At this point, all the evidence points to one fact: Sarina Wiegman is the Women’s Euro Whisperer.
An England side will play for the title in the European Championship final which they are hosting for a second consecutive summer after Wiegman’s Lionesses beat Sweden 4-0 in the first semi-final on Tuesday. Either Germany or France will join England at Wembley Stadium on Sunday, and whoever emerges from Wednesday’s encounter will try to accomplish something no team has achieved in the last two such competitions: beat a team coached by Wiegman.
After guiding his native Netherlands to the title on home soil in 2017, Wiegman is one win away from taking another host country to the promised land. His all-time record as manager at the Euros 11-0-0. His teams outscored their opponents 33-4 combined. And more importantly, she seemed to instill the unquantifiable “winner mentality” at her two stops, where clearing the final hurdles had previously been impossible.
England have been close to winning major silverware before. He has reached the semi-finals of the last three major tournaments, falling at the 2015 Women’s World Cup in Japan, the 2017 Women’s Euro in Wiegman’s Netherlands and the 2019 Women’s World Cup in the United States. United. And that story loomed over the tournament host, with Wiegman tasked with transforming his multitude of talented individuals into a cohesive champion.
“I don’t want to be another player who loses in another semi-final and doesn’t reach the final of a major tournament with England,” veteran striker Fran Kirby said in the build-up to the match. of Tuesday. semi-finals that we have lost before and it takes a long time to recover from a semi-final like that.
“I don’t want to have to take a month to recover from not going to the final. It would mean everything to reach a final with this England team.”
Much to Kirby’s delight, England did just that, and they beat a quality team in impressive fashion to get there.
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Seconds later on Tuesday, however, it looked like it might be heading in another direction. Goalkeeper Mary Earps was forced into a set piece in the opening sequence of the match after Sofia Jakobsson was played off following a turnover on the halfway line, and Sweden were on their way to go of the. This is a Swedish team that has won silver at the last two Olympics (lost to Canada on penalties last summer and to Germany in 2016) and is ranked second in the world. They’re the kind of team that would have taken that early momentum and made England pay in the past. But, as England showed in their spectacular quarter-final comeback against Spain, this is not an old England team, it is a hardened team that can take the best shots from their opponents and win in different ways. After absorbing that early pressure, a goal against the run of play changed everything.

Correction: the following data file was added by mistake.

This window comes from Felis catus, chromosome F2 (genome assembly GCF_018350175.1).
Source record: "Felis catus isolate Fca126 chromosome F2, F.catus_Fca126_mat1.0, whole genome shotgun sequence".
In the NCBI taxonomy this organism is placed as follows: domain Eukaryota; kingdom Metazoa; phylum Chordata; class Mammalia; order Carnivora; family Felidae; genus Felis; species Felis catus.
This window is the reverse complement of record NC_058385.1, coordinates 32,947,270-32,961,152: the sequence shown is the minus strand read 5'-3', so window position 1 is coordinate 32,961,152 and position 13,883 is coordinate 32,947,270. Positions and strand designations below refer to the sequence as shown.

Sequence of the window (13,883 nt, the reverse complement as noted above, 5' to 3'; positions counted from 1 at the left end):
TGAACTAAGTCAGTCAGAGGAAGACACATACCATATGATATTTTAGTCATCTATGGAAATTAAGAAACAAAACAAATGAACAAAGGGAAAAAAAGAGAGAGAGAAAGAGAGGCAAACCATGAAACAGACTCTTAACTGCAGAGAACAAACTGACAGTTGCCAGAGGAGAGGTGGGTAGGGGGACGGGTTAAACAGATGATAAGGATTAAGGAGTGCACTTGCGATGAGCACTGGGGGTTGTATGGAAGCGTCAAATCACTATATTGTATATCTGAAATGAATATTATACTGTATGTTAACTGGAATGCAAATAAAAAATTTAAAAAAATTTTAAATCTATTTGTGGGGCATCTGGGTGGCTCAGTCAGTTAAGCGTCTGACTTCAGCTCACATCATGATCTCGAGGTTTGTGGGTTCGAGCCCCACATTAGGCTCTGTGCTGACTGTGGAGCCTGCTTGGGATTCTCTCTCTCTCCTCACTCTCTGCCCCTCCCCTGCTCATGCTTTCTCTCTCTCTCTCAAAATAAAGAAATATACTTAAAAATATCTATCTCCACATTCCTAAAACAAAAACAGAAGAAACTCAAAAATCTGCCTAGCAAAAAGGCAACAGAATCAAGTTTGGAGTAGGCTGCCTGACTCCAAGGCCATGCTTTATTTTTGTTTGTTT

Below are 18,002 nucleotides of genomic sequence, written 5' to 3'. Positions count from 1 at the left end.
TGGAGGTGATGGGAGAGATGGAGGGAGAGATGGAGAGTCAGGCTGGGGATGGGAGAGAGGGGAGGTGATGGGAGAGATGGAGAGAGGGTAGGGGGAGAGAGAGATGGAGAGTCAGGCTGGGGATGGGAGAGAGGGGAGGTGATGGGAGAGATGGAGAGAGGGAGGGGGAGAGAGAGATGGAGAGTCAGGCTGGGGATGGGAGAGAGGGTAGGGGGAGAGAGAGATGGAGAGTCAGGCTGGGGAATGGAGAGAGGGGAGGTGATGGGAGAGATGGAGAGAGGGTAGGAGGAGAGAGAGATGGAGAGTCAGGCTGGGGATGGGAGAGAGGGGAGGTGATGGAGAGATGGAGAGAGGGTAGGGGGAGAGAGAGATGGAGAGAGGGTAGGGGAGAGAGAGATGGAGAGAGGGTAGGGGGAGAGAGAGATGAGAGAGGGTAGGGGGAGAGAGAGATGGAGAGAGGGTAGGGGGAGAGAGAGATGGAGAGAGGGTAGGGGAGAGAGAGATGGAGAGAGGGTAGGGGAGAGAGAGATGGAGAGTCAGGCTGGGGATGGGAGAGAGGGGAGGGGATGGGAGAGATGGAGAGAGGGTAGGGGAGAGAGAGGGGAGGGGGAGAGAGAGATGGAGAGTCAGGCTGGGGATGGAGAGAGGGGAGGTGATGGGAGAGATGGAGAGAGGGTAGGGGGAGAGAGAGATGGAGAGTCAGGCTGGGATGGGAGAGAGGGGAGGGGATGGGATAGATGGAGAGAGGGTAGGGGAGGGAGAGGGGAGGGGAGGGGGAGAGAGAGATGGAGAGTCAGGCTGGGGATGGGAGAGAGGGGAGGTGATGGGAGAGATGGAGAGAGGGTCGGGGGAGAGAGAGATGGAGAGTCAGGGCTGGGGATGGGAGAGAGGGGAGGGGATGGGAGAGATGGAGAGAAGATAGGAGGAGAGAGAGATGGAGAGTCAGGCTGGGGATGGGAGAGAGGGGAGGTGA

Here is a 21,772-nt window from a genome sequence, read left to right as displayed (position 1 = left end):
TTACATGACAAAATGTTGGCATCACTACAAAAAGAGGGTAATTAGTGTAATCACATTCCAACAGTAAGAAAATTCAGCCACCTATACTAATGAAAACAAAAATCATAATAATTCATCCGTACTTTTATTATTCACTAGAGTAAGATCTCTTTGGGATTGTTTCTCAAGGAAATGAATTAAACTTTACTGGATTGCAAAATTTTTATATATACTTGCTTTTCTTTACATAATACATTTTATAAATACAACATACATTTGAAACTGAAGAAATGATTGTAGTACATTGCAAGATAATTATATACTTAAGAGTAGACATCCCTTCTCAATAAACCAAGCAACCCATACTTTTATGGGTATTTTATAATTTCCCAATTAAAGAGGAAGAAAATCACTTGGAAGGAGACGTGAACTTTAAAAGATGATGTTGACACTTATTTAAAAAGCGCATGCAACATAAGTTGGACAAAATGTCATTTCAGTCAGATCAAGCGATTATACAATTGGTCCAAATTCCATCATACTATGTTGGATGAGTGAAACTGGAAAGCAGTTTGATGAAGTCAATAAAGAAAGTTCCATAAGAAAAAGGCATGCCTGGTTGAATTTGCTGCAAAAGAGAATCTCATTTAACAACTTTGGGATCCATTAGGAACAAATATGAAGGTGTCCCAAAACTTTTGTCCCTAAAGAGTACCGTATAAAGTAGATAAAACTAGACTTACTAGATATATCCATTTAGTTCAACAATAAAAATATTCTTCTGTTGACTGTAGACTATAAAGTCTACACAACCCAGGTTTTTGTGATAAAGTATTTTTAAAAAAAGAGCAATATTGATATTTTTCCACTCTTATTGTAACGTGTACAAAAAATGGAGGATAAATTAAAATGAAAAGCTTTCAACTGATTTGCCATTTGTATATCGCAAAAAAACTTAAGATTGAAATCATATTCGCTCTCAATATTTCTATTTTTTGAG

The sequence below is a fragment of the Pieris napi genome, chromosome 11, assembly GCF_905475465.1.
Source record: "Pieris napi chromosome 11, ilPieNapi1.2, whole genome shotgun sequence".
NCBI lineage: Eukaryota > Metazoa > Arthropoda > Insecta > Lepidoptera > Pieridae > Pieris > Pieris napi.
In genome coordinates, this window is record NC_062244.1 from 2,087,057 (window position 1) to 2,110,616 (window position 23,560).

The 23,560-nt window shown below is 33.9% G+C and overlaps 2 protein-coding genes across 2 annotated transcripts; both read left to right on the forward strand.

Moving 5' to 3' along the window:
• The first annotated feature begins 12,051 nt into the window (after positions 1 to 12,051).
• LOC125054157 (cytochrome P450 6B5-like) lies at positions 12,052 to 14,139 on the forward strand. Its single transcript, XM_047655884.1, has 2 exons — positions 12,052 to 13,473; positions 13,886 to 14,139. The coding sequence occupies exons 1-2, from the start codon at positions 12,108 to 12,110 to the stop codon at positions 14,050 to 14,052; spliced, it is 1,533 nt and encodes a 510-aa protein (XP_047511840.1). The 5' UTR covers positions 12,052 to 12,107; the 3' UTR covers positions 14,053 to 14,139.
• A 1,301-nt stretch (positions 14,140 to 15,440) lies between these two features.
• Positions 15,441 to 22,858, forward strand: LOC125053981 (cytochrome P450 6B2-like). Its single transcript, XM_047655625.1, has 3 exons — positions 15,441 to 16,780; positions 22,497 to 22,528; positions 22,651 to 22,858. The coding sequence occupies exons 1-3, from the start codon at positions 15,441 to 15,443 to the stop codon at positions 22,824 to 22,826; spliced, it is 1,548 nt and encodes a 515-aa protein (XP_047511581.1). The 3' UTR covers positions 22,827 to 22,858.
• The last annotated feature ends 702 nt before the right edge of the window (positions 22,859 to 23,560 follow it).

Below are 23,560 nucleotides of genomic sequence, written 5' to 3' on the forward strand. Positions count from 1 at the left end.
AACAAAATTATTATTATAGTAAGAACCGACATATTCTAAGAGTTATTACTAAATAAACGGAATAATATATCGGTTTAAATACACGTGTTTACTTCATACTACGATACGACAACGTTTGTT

Beth Mead gave Sweden their first deficit of the competition in the 34th minute, volleying a side volley after setting Lucy Bronze’s cross for her tournament-leading sixth goal. Bronze then scored one of his own two minutes into the second half, with a header from a corner kick through traffic and backed by VAR, and from there it was effectively over.
But it definitely ended in the 68th minute, when supersub Alessia Russo scored perhaps the tournament goal. After saving a clear look, she pounced on the rebound, then instinctively hit a back heel on the frame, which stunned goalkeeper Hedvig Lindahl and gave England a 3-0 lead.
Kirby then put the finishing touches by chipping Lindahl, who got his hands on the shot, but not enough to prevent it. At that time, the result was academic.
This will be the third Women’s Euro final for England, and the first since 2009, when they lost to Germany. A rematch could be in the cards, just as Tuesday’s match was a rematch of the 2019 Women’s World Cup third place qualifier (won by Sweden) and a rematch of the two-man European Women’s Championship final. legs of 1984 (won by Sweden on penalties). ). If the theme of this tournament is England exorcising the demons of the past to emerge triumphant, then the script is in the making. And as for Wiegman, England remain unbeaten since taking charge, now 17-0-2 and outplaying their opponents with an audacious 104-4 in the process, enjoying a few World Cup qualifiers. unbalanced to complete the overall statistics.
But the level of accomplishment doesn’t need to be disguised. This is a title-worthy England guided by a coach who has the wherewithal and the know-how to provide what was previously lacking. And on Sunday, we’ll find out if the Women’s Euro Whisperer can guarantee the title ‘comes home’ for a side that have been so close but so far from breaking into the world’s top flight.
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